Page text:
What interested me most of all was visiting the famous Wat Lan Khuat temple , which literally means “Temple of a Million Bottles”. It is a bizarre, yet entirely serious Buddhist temple complex. A short gossip with a local monk told me, they started collecting bottles to build it and decorate their shelters in 1984, and more and more people got involved in collecting bottles for the initiative, until a sufficient number was collected to build the temple (more than a million). Totally unique.

The glass in the recycled bottles allows decent diffraction of light and is easy to maintain. The monastery is completely built out of beer bottles. So, if you have any plans to build a cheap and easy maintainable house, start drinking beer and collecting the bottles (since you may need half a million though, it is advised that you invite some friends to join in too).

As it was too late to return to Sisaket, I asked a monks where I could spend the night. Promptly, he offered me to stay for free with his relatives only 6 km away from the temple. I decided to try it as Thai people are mostly very welcoming to foreigners .I hurried myself first to the market to get some local food. I also bought deep fried grasshoppers , crickets and some local insects which I don’t know their English names .The whole family welcomed me with open arms and within just a few moments later nearly the whole village was enjoying with us. Everyone was so nice and we had a great time. I tucked myself in around 11.00.

The last day of my trip was a visit to the controversial Khao Phra Wihan National Park. The entrance to the park and temple ruins is generally open to everyone and no Cambodian visa is required, but on this occasion it was closed due to Cambodian-Thai political tensions. Khao Phra Wihan (Preah Vihear in Khmer) is one of the region’s greatest Angkor-period monuments. At 600m-high cliff on the brow of the Dangrek (Dong Rek) the large temples on the plains of Cambodia offer stunning views. I didn’t have time to visit the whole park at once, but the amiable ranger told me that deep down in the forest you can still find remains of previous artillery fighting during Pol Pot’s reign.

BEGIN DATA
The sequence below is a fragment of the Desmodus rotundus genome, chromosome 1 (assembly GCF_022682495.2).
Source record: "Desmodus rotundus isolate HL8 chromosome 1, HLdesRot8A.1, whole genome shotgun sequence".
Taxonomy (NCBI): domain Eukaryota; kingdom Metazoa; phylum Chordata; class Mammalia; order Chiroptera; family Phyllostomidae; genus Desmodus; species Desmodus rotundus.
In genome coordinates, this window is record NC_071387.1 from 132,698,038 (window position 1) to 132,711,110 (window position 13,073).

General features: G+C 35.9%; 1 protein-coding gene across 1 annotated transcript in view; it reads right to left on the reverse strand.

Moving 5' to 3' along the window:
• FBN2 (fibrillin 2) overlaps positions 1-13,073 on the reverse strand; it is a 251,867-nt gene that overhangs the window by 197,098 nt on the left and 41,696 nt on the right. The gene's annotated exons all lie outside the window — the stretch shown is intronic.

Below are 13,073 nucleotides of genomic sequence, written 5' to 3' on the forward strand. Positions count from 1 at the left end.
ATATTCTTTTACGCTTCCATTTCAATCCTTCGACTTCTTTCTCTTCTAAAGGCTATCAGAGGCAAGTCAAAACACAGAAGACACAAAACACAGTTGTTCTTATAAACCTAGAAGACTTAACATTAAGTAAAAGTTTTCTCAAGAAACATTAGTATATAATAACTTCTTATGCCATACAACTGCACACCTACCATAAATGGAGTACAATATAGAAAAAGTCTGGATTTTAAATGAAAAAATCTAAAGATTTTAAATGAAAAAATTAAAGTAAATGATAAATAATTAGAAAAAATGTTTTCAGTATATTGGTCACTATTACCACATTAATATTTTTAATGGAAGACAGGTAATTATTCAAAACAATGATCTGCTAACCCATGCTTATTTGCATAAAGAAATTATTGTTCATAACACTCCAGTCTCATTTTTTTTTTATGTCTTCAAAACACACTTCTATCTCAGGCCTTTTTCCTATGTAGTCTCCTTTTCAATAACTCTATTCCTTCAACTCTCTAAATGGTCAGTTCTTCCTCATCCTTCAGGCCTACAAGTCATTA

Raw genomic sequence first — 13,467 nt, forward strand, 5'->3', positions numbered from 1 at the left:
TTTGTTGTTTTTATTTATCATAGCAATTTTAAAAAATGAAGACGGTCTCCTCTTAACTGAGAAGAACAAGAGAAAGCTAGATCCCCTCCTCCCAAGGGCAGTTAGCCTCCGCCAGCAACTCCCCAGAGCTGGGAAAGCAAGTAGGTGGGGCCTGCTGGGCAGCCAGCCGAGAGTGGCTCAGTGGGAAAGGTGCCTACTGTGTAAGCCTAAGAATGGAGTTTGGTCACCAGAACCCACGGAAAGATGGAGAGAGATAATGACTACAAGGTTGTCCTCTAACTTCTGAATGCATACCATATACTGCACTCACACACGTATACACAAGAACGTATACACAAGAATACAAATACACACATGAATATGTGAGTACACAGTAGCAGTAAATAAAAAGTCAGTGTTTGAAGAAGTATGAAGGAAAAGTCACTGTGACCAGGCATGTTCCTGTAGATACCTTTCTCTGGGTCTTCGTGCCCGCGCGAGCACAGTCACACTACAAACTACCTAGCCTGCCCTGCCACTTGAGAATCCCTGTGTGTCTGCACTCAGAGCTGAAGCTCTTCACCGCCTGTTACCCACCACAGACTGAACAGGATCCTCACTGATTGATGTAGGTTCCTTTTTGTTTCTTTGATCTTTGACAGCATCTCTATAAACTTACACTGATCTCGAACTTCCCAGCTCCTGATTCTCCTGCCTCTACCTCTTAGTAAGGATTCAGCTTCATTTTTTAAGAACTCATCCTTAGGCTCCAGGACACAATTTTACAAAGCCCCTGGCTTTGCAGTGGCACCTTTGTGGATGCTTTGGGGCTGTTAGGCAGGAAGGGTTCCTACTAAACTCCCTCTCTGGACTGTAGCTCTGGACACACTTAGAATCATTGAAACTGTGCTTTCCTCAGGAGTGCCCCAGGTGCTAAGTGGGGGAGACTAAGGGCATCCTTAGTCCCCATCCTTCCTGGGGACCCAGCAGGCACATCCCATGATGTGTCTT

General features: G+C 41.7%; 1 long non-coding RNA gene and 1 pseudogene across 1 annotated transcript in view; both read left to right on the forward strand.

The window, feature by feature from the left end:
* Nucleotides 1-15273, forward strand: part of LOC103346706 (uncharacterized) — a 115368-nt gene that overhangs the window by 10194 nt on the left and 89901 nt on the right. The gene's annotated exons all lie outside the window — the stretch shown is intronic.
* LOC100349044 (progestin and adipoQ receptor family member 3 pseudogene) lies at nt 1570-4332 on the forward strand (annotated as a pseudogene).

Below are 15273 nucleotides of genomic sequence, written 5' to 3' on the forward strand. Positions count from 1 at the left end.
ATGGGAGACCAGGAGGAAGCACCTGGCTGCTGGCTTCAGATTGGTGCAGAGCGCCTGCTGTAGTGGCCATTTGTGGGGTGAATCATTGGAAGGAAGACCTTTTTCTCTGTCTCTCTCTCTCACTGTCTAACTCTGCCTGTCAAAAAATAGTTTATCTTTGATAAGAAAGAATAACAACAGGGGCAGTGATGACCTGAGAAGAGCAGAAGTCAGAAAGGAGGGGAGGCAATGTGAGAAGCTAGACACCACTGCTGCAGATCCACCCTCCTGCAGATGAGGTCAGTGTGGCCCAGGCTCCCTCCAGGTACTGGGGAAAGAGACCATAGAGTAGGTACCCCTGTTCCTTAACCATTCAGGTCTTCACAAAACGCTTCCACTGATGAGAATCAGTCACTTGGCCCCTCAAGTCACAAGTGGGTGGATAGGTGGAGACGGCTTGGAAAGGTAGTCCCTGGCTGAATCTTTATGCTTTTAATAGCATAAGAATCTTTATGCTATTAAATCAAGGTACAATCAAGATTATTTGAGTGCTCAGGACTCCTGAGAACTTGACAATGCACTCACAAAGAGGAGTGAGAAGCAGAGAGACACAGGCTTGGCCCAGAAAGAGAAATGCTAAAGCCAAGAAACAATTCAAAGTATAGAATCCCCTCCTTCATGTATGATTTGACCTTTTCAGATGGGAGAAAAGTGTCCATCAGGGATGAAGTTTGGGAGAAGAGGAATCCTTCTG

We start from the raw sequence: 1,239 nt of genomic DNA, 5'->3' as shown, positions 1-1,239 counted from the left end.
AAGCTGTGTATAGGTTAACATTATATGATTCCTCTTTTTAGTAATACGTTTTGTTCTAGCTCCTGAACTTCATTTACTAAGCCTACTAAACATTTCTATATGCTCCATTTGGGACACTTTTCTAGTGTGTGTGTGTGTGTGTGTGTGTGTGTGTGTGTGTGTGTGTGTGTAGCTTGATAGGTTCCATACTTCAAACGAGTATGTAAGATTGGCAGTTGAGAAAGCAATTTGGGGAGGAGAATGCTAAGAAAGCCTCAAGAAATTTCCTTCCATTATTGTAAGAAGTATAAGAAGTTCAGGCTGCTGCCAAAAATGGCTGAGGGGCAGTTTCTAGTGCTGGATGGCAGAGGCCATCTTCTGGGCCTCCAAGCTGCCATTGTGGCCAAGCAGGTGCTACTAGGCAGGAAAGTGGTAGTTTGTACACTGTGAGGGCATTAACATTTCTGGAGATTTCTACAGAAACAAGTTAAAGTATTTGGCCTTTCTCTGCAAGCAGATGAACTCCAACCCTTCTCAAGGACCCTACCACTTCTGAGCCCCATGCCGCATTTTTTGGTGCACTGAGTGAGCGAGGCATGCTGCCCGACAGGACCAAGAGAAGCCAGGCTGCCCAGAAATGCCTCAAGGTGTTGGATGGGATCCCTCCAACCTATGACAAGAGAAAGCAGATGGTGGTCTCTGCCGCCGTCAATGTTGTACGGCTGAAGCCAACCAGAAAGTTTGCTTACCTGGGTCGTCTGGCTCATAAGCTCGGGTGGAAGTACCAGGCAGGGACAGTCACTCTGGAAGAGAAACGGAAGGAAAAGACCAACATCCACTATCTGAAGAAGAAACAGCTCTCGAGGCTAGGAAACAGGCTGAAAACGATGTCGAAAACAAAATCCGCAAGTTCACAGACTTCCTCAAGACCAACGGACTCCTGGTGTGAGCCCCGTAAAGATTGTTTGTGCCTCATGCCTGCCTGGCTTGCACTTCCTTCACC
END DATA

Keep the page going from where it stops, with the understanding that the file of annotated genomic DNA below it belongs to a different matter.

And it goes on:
Waved out by the ever friendly rangers, I left this impressive national park behind me. I hadn’t had anything to eat yet, and I having a 2 hrs ride towards Sri Sa Ket still ahead, I made a fast stop at a local food stall. That was enough for the time being. That’s one of the best things about Thailand, there is food available everywhere and it’s easy to find. The trip towards Sisaket was a very relaxing trip, again it was real quiet with no cars or bikes in the neighborhood. The surrounding views were so peaceful I was only riding at the speed of 60 – 70 kms per hour really amazing, for the very first time in my life . I was surprised with myself that I was riding so slow.